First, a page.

Anger and confusion has been sparked with the recent United Arab Emirates (UAE) “terrorist organisations” list which includes several prominent Western Muslim charities and civil society groups.
Islamic Relief, a much-respected UK-based international aid agency; the Council on American-Islamic Relations (CAIR), the largest Muslim civil rights and advocacy organisation in the US; and the Muslim Association of Britain are among some of the international associations and foundations included on the list which is dominated by groups linked to the Muslim Brotherhood but also includes a number of Shia Muslim movements.
Islamic Relief, which has over 100 global branches and delivers aid in partnership with the UN agencies such as the UN Children’s Fund (UNICEF), the World Food Programme (WFP), and the UN Refugee Agency (UNHCR), has also faced accusations of association with the Palestinian militant group Hamas, which has links to the Muslim Brotherhood. Islamic Relief has repeatedly denied the claims.
Representatives from the British groups have spoken of their shock at being named on the list and some say they are considering legal action. The governments of Norway and the UK also confirmed they are seeking official clarifications from the UAE.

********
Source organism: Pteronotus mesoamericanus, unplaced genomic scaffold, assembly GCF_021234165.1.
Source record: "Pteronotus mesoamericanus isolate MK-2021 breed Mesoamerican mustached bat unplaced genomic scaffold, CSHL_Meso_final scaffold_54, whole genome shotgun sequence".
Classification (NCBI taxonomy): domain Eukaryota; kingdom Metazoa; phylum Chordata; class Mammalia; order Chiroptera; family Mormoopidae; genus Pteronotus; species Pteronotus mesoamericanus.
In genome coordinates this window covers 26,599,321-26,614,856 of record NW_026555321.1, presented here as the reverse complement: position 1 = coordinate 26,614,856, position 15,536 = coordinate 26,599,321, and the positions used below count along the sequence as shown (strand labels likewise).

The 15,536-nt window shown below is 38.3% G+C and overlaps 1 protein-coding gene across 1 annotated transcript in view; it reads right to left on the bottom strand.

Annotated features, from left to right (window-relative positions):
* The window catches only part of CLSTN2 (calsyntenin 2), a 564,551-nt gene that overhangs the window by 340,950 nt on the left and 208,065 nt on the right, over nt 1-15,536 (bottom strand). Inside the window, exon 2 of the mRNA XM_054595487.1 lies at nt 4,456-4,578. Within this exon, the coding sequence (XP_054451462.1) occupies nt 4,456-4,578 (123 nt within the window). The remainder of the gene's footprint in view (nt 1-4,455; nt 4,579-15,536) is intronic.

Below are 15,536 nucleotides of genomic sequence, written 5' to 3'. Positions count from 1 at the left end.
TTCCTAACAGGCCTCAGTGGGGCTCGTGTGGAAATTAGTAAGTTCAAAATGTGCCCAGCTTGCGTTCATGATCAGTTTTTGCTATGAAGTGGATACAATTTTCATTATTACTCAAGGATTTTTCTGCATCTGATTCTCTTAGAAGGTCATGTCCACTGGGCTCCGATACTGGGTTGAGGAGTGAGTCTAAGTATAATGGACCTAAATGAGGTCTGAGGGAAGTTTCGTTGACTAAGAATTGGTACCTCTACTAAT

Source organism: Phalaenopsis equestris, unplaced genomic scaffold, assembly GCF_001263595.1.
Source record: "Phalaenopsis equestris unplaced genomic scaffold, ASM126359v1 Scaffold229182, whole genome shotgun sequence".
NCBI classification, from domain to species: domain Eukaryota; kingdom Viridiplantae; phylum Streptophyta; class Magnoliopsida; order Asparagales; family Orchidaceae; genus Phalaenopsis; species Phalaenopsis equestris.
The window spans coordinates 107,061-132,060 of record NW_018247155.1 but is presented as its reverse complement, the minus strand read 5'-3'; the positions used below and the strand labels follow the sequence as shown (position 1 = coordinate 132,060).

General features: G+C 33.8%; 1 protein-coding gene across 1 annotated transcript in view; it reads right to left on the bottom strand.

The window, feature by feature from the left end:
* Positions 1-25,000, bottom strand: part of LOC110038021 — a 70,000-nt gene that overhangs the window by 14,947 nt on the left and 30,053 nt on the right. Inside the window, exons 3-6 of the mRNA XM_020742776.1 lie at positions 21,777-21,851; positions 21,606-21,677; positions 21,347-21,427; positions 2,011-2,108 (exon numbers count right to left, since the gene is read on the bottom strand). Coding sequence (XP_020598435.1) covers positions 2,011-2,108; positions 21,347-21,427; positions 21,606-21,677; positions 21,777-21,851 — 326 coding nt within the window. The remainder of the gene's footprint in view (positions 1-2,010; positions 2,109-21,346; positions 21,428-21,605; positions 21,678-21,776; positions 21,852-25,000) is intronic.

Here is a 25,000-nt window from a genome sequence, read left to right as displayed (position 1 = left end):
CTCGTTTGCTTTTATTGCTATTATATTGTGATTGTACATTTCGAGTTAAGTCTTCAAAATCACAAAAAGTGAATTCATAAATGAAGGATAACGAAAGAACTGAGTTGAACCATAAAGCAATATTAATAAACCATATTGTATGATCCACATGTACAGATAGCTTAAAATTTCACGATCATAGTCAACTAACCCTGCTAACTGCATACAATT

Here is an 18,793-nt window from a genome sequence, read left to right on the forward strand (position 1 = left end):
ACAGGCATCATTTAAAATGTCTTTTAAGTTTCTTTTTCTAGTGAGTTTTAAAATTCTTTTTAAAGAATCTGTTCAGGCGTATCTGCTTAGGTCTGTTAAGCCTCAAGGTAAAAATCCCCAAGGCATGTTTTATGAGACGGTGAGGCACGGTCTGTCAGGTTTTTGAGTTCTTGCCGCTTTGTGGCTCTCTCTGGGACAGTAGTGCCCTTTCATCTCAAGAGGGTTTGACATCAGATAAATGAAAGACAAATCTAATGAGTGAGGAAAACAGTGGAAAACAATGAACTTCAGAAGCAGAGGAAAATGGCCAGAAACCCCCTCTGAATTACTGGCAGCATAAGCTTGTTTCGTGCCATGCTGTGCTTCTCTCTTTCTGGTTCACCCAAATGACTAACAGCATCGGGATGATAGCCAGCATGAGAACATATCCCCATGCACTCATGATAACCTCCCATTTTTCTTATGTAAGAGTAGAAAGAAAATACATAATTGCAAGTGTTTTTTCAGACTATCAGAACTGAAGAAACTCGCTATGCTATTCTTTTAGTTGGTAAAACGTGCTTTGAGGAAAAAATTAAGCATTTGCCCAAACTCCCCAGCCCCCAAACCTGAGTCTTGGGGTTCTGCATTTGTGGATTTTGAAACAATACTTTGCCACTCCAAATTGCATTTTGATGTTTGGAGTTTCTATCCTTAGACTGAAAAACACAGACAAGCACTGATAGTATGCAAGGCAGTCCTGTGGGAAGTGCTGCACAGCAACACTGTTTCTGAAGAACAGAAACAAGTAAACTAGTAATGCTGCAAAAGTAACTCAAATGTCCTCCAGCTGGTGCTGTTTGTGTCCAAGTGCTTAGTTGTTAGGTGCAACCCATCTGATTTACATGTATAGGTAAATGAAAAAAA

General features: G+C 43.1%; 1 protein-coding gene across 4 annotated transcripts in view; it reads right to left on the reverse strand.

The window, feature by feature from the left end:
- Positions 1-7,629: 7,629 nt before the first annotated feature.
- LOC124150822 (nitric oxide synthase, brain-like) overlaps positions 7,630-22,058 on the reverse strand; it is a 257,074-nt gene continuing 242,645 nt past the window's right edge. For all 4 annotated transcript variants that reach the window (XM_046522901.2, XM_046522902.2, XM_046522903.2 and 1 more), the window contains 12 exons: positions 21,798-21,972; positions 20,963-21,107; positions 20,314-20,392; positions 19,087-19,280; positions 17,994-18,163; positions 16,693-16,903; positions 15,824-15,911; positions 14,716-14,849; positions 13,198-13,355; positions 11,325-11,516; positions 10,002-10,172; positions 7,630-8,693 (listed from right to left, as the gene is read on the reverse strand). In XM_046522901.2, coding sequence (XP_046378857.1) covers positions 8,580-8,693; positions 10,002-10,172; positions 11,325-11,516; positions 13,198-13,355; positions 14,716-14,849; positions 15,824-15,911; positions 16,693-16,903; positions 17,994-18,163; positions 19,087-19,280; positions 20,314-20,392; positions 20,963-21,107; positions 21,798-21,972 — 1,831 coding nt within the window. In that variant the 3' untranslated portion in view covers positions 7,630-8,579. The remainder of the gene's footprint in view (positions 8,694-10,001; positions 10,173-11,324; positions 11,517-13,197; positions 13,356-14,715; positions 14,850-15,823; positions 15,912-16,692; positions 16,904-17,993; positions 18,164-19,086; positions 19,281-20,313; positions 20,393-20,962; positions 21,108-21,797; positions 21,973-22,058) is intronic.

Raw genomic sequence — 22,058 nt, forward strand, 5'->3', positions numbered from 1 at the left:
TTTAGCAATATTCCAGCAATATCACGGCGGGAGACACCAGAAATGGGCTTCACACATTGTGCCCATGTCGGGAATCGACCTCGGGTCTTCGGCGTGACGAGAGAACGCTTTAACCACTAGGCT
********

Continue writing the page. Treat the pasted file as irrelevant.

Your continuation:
Islamic Relief, which partners with the UN and is a member of the UK’s Disasters Emergency Committee (DEC) grouping, said that they “categorically refute any allegation of links to terrorism”.
They organisation has stated that they assume that their inclusion on the UAE list which was drafted in August this year but released on 15th November, is a mistake and that they will be seeking clarification from the UAE Embassy on this matter, with a view to having this wrongful listing removed.
There has been some confusion over the translation of the names on the list, which appeared differently in Arabic and English. In one translation shared by the UAE state news agency, MAB was referred to in English as the Islamic Association in Britain.
A spokesman for the UK’s Department for International Development (DFID), which in 2013 gave GB£3.2million (US$5million) to Islamic Relief, has said that all of their funding to UK charities is subject to strict controls to ensure it is used only as intended. They are now seeking further clarity from the Emiratis on their rationale for some of these designations, and any practical implications.
The anti-terrorism laws defines a terrorist offence as “any action or inaction made a crime by this law and every action or inaction made a crime by any other law if they are carried out for a terrorist cause”.
Penalties include fines of up to US$27million, life imprisonment and capital punishment.